Review: Music For Dreams' latest must-have compilation of obscure Balearic treats comes courtesy of noted digger Basso, a DJ, producer and re-editor who has previously released some killer scalpel jobs on Joe's Bakery and People Must Jam. You'll find one of his edits tucked away towards the end of the EP - a tidy extension of Wolfsmond's sun-kissed, Chris Rea-esque German language number "Fuhl Dich Frei" - alongside stunning selections that variously touch on stoned West Coast jazz-rock, new age, ambient, drowsy 80s pop, kosmiche and loved-up late night AOR shufflers. An inspired collection of pretty much unknown gems; what's not to like?
Review: BBE's second trawl through late 20th century deep Japanese jazz is every bit as eye opening and essential as its predecessor, which caused many hearts to flutter when it was released 18 months ago. From start to finish, we're treated to a righteous range of largely little-known tunes, from the spiraling, sun-kissed spirituality of Makoto Terashita Meets Harold Land's epic "Dragon Dance", and the funk-fuelled dancefloor jazz brilliance of Mabumi Yamaguchi Quartet's "Distant Thunder", to the smooth, snaking seductiveness of George Kawaguchi Big Four's "Vietnam" and the synthesizer jazz-funk insanity of Electro Keyboard Orchestra's "Mother Of The Future". A superb selection of genuinely off-kilter and life affirming Japanese gems that should be an essential purchase for both serious and casual jazz fans.
Hardsoul - "Back Together" (feat Ron Carroll - Director's cut Classic club mix) (8:33)
Spencer Parker & Dan Beaumont - "The Look" (Director's cut Signature mix) (7:59)
Review: This second round-up of high quality tracks and remixes by Frankie Knuckles and Eric Kupper's Director's Cut project is as loved-up and action-packed as its predecessor. It begins with versions of the pair's re-recording of Knuckles' classics "Baby Wants To Ride" and "Let Yourself Go" (the latter a breezy and summery piano-house treat), before offering up a soulful singalong with Inaya Day and a stomping disco-house cover of Sylvester classic "You Make Me Feel (Mighty Real)". Record two offers up some of their hard-to-find remixes, with the pair's Lou Rawls revision and soaring version of Hardsoul and Ron Carroll's soulful house classic "Back Together" standing out.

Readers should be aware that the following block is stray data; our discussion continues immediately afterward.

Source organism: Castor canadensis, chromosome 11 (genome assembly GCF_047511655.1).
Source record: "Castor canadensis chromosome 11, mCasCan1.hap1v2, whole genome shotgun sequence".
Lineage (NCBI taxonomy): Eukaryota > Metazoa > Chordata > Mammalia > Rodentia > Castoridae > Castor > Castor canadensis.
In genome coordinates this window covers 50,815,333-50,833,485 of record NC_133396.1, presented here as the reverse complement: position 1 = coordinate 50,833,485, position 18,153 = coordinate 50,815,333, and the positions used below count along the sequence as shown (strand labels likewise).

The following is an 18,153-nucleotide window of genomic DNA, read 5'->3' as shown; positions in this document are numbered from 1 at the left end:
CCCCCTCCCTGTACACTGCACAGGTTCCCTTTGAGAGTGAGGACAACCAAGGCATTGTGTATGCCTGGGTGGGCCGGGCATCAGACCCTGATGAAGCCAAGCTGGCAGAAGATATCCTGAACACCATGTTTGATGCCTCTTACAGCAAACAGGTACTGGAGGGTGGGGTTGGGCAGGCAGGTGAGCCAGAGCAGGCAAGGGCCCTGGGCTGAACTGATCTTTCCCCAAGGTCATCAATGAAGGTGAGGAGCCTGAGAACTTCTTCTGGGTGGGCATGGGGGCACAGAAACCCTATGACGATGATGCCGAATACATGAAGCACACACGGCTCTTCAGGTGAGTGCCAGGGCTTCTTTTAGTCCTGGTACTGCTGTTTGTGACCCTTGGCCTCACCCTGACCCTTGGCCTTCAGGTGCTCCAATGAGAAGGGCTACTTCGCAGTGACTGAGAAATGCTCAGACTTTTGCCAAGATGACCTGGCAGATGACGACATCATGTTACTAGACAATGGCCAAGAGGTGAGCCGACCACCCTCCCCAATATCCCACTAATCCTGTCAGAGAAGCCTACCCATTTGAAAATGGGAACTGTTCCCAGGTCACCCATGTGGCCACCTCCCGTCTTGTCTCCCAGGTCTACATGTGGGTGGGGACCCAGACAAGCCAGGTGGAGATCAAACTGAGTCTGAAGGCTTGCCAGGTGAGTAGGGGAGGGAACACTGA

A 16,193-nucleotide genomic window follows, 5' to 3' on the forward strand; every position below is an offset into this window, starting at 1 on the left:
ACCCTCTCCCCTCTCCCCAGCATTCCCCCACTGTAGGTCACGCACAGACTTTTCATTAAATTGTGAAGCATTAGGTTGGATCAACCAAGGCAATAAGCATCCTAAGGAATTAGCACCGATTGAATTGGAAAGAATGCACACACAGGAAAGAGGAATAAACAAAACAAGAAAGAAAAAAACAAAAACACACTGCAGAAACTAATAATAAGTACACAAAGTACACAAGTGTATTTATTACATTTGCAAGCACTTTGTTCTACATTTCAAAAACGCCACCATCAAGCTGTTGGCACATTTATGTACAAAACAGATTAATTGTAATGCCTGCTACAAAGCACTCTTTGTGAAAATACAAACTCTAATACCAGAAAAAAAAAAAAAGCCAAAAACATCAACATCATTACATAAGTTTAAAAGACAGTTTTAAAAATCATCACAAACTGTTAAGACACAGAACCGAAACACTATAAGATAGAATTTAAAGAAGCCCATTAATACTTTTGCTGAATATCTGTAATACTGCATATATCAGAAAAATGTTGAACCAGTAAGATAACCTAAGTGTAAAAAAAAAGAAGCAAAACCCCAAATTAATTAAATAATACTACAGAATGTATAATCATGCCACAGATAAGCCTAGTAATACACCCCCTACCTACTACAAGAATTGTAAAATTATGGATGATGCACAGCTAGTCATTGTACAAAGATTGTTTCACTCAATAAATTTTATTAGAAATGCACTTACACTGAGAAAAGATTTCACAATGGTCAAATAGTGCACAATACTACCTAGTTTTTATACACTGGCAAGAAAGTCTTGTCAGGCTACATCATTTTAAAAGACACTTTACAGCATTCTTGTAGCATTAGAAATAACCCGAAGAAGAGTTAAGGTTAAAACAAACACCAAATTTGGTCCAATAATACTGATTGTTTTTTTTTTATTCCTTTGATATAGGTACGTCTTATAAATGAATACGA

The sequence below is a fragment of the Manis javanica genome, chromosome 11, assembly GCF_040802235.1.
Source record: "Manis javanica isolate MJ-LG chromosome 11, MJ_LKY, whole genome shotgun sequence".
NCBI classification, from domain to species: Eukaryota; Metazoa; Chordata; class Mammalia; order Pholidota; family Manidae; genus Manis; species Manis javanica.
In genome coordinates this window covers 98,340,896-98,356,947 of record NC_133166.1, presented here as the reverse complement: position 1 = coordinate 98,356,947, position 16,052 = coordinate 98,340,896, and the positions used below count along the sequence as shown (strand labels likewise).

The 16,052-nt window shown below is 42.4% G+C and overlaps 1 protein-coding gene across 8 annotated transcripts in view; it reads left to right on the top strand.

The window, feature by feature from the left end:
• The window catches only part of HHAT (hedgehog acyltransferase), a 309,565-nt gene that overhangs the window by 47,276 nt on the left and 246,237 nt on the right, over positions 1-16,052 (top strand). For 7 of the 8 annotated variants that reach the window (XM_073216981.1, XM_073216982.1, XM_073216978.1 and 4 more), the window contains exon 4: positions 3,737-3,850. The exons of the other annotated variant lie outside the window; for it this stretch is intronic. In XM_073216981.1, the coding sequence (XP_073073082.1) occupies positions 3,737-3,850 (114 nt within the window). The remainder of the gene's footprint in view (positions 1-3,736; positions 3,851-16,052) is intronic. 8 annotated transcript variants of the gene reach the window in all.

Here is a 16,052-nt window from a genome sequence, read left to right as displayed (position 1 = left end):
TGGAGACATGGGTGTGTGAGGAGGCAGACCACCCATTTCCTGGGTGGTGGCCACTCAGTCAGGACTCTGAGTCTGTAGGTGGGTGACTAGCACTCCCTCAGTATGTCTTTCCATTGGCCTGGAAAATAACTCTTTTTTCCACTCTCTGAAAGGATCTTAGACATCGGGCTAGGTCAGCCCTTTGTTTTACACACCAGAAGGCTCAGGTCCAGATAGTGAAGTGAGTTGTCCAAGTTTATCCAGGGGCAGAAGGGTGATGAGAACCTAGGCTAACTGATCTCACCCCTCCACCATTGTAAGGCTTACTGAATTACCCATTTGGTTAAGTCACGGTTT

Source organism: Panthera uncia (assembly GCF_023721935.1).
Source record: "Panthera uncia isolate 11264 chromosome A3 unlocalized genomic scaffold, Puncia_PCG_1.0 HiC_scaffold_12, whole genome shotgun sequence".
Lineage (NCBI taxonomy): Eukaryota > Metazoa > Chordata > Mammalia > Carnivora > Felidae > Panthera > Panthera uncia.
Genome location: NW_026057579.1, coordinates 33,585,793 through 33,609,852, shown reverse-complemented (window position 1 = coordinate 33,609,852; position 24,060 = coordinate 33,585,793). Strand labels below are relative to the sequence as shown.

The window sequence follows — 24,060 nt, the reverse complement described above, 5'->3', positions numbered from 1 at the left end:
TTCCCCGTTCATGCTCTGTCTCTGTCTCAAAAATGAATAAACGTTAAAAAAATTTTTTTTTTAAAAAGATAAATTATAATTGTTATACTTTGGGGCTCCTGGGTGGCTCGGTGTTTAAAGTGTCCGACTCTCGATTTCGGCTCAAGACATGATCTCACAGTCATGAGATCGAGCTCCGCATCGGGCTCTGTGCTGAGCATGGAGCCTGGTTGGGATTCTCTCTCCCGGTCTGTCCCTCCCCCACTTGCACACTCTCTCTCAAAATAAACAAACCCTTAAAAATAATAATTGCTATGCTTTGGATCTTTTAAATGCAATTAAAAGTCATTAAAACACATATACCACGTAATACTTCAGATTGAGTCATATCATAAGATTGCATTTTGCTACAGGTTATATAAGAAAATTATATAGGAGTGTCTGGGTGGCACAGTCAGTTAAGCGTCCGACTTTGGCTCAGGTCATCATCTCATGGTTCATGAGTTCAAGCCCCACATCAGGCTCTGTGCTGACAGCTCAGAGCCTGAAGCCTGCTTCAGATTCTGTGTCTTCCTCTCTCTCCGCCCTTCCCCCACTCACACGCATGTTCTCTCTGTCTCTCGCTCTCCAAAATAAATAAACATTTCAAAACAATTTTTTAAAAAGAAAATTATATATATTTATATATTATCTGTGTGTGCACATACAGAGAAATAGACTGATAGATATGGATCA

Catherine Brenot - "Et Tout Est Yin Et Tout Est Yang" (club mix) (5:19)
1 Plus 1 - "Coming Up For Air" (instrumental) (5:25)
Fragile - "We've Got Tonight, Boy" (6:13)
Jarmaz - "Night City Life" (Disco remix) (3:55)
Friend Of Mine - "Just Your Pride" (4:47)
Mac & Monica - "You’re So Good To Me" (6:29)
Sala & H - "Feel The Love" (4:00)
Alexandra - "Fantasia (Fantasy)" (4:45)
Gioia - "No Secrets" (instrumental) (7:43)
Janelle - "Don't Be Shy" (dub) (6:40)
Alessandro Scellino - "Dinner In The Jungle" (Erotic mix) (6:49)
Brian Tatcher - "Hot Love" (instrumental dub version) (6:48)
Preludio - "Mysterious Nights" (4:46)
Review: Ilan Pdahtzur is as obsessive a record digger as any of his more visible peers. His particular niche is early to mid-eighties club music, and now he gets a platform to show off his skills thanks to the Spacetalk label. "Night City Life" is about music to match that exact setting - nocturnal urban metropolises with glowing neon lights shimmering in the darkness. There's a lot to love across four sides of vinyl here, from Italo disco to steamy boogie cuts and iridescent synth jams. It will make you nostalgic for a time and place you've never experienced (at least not as perfectly as this) and no doubt get plenty of dance floors on their feet.
Ze Spirits Band - "Tucheza" (Esa extended mix) (5:00)
Nonku Phiri - "Sifo" (feat Dion Monti) (4:27)
Os Panteras - "Melo Do Anjo" (Outra edit) (4:54)
Pascal Latour - "Lague Yo" (Boulo edit) (5:58)
Masalo - "Yera" (feat Doussou Koulibaly) (6:24)
Esa - "Pantsula Traxx" (4:38)
Narchbeats - "Cheeks" (3:41)
DJ Spoko - "#Justsnares" (4:02)